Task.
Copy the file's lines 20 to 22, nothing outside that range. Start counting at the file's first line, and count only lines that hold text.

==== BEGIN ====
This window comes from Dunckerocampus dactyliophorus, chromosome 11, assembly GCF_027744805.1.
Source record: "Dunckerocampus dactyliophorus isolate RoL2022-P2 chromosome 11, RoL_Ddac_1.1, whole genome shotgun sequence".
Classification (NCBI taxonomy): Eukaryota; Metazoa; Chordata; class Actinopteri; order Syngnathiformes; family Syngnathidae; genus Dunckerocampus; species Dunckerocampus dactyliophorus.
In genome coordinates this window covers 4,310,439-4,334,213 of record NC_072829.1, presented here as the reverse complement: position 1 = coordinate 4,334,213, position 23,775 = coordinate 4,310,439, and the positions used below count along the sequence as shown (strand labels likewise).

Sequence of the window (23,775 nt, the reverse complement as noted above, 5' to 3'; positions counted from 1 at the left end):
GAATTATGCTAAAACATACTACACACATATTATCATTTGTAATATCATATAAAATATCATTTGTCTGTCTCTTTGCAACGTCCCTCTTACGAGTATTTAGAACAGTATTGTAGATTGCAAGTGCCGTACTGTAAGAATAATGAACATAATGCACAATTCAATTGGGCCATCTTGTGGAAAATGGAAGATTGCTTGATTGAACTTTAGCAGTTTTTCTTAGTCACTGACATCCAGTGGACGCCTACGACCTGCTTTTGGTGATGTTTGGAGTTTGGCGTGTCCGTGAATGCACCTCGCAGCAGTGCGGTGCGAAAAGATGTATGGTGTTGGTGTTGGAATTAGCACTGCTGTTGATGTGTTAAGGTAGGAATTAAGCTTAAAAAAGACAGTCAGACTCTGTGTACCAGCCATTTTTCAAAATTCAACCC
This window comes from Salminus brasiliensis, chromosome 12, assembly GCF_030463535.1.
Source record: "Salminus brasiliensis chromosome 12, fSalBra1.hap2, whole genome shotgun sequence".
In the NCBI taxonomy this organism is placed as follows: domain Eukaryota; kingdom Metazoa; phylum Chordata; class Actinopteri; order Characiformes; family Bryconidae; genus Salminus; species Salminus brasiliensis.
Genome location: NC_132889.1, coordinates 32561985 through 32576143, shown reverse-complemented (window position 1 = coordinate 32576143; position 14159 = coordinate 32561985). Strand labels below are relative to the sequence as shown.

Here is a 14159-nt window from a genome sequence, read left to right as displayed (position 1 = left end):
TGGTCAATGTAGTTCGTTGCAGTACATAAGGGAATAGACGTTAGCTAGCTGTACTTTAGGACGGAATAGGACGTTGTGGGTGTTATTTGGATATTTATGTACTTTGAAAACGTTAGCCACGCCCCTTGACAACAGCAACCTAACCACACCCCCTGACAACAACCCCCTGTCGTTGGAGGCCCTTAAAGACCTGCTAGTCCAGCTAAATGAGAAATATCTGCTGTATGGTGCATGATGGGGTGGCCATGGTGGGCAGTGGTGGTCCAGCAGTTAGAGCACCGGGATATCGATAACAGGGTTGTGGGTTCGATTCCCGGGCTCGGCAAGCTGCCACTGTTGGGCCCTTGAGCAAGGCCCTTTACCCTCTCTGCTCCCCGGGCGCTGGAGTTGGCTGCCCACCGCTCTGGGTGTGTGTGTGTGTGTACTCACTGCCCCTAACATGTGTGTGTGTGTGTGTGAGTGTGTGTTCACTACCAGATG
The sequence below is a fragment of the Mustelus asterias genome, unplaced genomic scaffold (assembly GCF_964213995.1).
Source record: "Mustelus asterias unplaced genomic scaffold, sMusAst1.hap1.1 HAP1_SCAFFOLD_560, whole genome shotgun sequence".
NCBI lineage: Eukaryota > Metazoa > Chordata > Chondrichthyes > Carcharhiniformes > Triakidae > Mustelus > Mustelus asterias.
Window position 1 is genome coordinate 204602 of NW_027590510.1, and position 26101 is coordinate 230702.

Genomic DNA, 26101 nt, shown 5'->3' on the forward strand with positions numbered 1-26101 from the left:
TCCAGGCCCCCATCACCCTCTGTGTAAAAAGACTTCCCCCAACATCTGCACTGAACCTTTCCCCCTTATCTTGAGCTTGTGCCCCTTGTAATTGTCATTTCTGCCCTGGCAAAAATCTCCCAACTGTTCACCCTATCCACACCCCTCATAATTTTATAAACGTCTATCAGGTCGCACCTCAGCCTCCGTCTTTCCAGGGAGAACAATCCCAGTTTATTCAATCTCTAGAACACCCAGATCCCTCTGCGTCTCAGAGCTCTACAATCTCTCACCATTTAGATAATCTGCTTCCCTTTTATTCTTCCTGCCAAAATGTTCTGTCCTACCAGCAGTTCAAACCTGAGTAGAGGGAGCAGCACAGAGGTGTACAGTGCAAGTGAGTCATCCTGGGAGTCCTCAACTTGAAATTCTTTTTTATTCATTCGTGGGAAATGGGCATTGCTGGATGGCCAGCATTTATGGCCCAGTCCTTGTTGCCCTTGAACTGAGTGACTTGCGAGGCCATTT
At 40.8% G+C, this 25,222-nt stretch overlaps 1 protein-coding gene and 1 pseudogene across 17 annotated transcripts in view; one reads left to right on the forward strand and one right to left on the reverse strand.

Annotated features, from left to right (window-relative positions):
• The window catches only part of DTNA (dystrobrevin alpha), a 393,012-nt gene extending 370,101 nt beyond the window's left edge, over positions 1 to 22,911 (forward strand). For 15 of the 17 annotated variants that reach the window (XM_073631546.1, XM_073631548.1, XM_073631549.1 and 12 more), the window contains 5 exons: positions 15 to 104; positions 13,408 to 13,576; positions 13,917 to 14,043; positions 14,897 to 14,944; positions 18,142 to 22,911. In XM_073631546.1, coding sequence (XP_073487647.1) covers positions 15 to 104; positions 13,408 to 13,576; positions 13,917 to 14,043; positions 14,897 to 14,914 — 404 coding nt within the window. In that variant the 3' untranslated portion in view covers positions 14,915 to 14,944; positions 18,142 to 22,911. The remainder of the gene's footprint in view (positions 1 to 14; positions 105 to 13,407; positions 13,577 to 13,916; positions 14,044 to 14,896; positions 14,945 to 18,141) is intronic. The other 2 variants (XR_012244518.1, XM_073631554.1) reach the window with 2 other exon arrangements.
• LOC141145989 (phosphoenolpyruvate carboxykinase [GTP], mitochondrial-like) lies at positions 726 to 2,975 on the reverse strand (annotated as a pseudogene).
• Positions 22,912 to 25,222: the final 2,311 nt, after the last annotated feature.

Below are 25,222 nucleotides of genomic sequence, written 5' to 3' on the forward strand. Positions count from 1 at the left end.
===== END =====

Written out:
Annotated features, from left to right (window-relative positions):
• The window catches only part of DTNA (dystrobrevin alpha), a 393,012-nt gene extending 370,101 nt beyond the window's left edge, over positions 1 to 22,911 (forward strand). For 15 of the 17 annotated variants that reach the window (XM_073631546.1, XM_073631548.1, XM_073631549.1 and 12 more), the window contains 5 exons: positions 15 to 104; positions 13,408 to 13,576; positions 13,917 to 14,043; positions 14,897 to 14,944; positions 18,142 to 22,911. In XM_073631546.1, coding sequence (XP_073487647.1) covers positions 15 to 104; positions 13,408 to 13,576; positions 13,917 to 14,043; positions 14,897 to 14,914 — 404 coding nt within the window. In that variant the 3' untranslated portion in view covers positions 14,915 to 14,944; positions 18,142 to 22,911. The remainder of the gene's footprint in view (positions 1 to 14; positions 105 to 13,407; positions 13,577 to 13,916; positions 14,044 to 14,896; positions 14,945 to 18,141) is intronic. The other 2 variants (XR_012244518.1, XM_073631554.1) reach the window with 2 other exon arrangements.
• LOC141145989 (phosphoenolpyruvate carboxykinase [GTP], mitochondrial-like) lies at positions 726 to 2,975 on the reverse strand (annotated as a pseudogene).